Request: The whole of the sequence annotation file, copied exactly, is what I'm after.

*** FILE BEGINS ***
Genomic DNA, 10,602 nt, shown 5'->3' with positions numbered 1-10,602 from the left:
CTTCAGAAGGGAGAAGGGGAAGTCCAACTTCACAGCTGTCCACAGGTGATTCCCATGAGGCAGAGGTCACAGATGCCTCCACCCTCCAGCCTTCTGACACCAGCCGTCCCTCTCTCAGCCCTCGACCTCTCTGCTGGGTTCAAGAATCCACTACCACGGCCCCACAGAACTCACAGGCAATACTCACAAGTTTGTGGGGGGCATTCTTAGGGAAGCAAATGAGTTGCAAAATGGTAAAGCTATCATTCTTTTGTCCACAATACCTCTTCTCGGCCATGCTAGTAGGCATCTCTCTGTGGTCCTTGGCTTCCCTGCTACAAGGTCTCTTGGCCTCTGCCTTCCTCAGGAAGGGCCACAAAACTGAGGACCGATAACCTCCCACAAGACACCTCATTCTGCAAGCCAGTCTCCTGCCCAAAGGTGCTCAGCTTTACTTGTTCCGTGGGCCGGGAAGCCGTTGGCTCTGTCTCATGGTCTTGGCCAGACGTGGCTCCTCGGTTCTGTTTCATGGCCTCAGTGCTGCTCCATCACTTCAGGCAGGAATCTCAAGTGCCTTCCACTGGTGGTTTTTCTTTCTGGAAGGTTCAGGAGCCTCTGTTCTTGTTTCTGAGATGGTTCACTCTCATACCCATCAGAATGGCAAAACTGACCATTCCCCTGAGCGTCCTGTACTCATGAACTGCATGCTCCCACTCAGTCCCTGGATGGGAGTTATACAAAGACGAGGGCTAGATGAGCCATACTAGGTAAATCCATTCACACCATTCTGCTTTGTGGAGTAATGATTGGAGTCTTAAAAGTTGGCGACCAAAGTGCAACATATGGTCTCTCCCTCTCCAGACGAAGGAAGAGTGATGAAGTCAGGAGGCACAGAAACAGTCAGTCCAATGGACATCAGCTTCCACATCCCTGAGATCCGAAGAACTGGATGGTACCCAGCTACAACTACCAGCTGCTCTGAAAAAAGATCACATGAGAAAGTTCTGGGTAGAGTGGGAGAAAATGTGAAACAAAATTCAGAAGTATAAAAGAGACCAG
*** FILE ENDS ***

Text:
Genomic DNA, 10,602 nt, shown 5'->3' with positions numbered 1-10,602 from the left:
CTTCAGAAGGGAGAAGGGGAAGTCCAACTTCACAGCTGTCCACAGGTGATTCCCATGAGGCAGAGGTCACAGATGCCTCCACCCTCCAGCCTTCTGACACCAGCCGTCCCTCTCTCAGCCCTCGACCTCTCTGCTGGGTTCAAGAATCCACTACCACGGCCCCACAGAACTCACAGGCAATACTCACAAGTTTGTGGGGGGCATTCTTAGGGAAGCAAATGAGTTGCAAAATGGTAAAGCTATCATTCTTTTGTCCACAATACCTCTTCTCGGCCATGCTAGTAGGCATCTCTCTGTGGTCCTTGGCTTCCCTGCTACAAGGTCTCTTGGCCTCTGCCTTCCTCAGGAAGGGCCACAAAACTGAGGACCGATAACCTCCCACAAGACACCTCATTCTGCAAGCCAGTCTCCTGCCCAAAGGTGCTCAGCTTTACTTGTTCCGTGGGCCGGGAAGCCGTTGGCTCTGTCTCATGGTCTTGGCCAGACGTGGCTCCTCGGTTCTGTTTCATGGCCTCAGTGCTGCTCCATCACTTCAGGCAGGAATCTCAAGTGCCTTCCACTGGTGGTTTTTCTTTCTGGAAGGTTCAGGAGCCTCTGTTCTTGTTTCTGAGATGGTTCACTCTCATACCCATCAGAATGGCAAAACTGACCATTCCCCTGAGCGTCCTGTACTCATGAACTGCATGCTCCCACTCAGTCCCTGGATGGGAGTTATACAAAGACGAGGGCTAGATGAGCCATACTAGGTAAATCCATTCACACCATTCTGCTTTGTGGAGTAATGATTGGAGTCTTAAAAGTTGGCGACCAAAGTGCAACATATGGTCTCTCCCTCTCCAGACGAAGGAAGAGTGATGAAGTCAGGAGGCACAGAAACAGTCAGTCCAATGGACATCAGCTTCCACATCCCTGAGATCCGAAGAACTGGATGGTACCCAGCTACAACTACCAGCTGCTCTGAAAAAAGATCACATGAGAAAGTTCTGGGTAGAGTGGGAGAAAATGTGAAACAAAATTCAGAAGTATAAAAGAGACCAG